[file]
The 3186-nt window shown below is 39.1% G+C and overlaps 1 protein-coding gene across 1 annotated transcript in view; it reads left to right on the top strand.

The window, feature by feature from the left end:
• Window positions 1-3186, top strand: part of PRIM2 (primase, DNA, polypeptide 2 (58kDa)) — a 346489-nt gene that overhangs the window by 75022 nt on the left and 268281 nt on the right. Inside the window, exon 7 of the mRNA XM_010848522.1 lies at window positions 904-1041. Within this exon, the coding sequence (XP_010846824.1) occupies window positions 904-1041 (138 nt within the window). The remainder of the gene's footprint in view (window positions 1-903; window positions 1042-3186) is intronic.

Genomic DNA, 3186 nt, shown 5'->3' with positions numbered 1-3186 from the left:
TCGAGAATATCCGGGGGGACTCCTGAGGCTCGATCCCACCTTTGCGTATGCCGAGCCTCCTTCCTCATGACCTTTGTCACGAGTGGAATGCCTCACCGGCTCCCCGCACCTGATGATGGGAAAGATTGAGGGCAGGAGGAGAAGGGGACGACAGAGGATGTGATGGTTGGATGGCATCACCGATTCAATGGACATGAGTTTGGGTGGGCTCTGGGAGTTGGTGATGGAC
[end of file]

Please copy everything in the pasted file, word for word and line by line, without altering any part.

The 3186-nt window shown below is 39.1% G+C and overlaps 1 protein-coding gene across 1 annotated transcript in view; it reads left to right on the top strand.

The window, feature by feature from the left end:
• Window positions 1-3186, top strand: part of PRIM2 (primase, DNA, polypeptide 2 (58kDa)) — a 346489-nt gene that overhangs the window by 75022 nt on the left and 268281 nt on the right. Inside the window, exon 7 of the mRNA XM_010848522.1 lies at window positions 904-1041. Within this exon, the coding sequence (XP_010846824.1) occupies window positions 904-1041 (138 nt within the window). The remainder of the gene's footprint in view (window positions 1-903; window positions 1042-3186) is intronic.

Genomic DNA, 3186 nt, shown 5'->3' with positions numbered 1-3186 from the left:
TCGAGAATATCCGGGGGGACTCCTGAGGCTCGATCCCACCTTTGCGTATGCCGAGCCTCCTTCCTCATGACCTTTGTCACGAGTGGAATGCCTCACCGGCTCCCCGCACCTGATGATGGGAAAGATTGAGGGCAGGAGGAGAAGGGGACGACAGAGGATGTGATGGTTGGATGGCATCACCGATTCAATGGACATGAGTTTGGGTGGGCTCTGGGAGTTGGTGATGGAC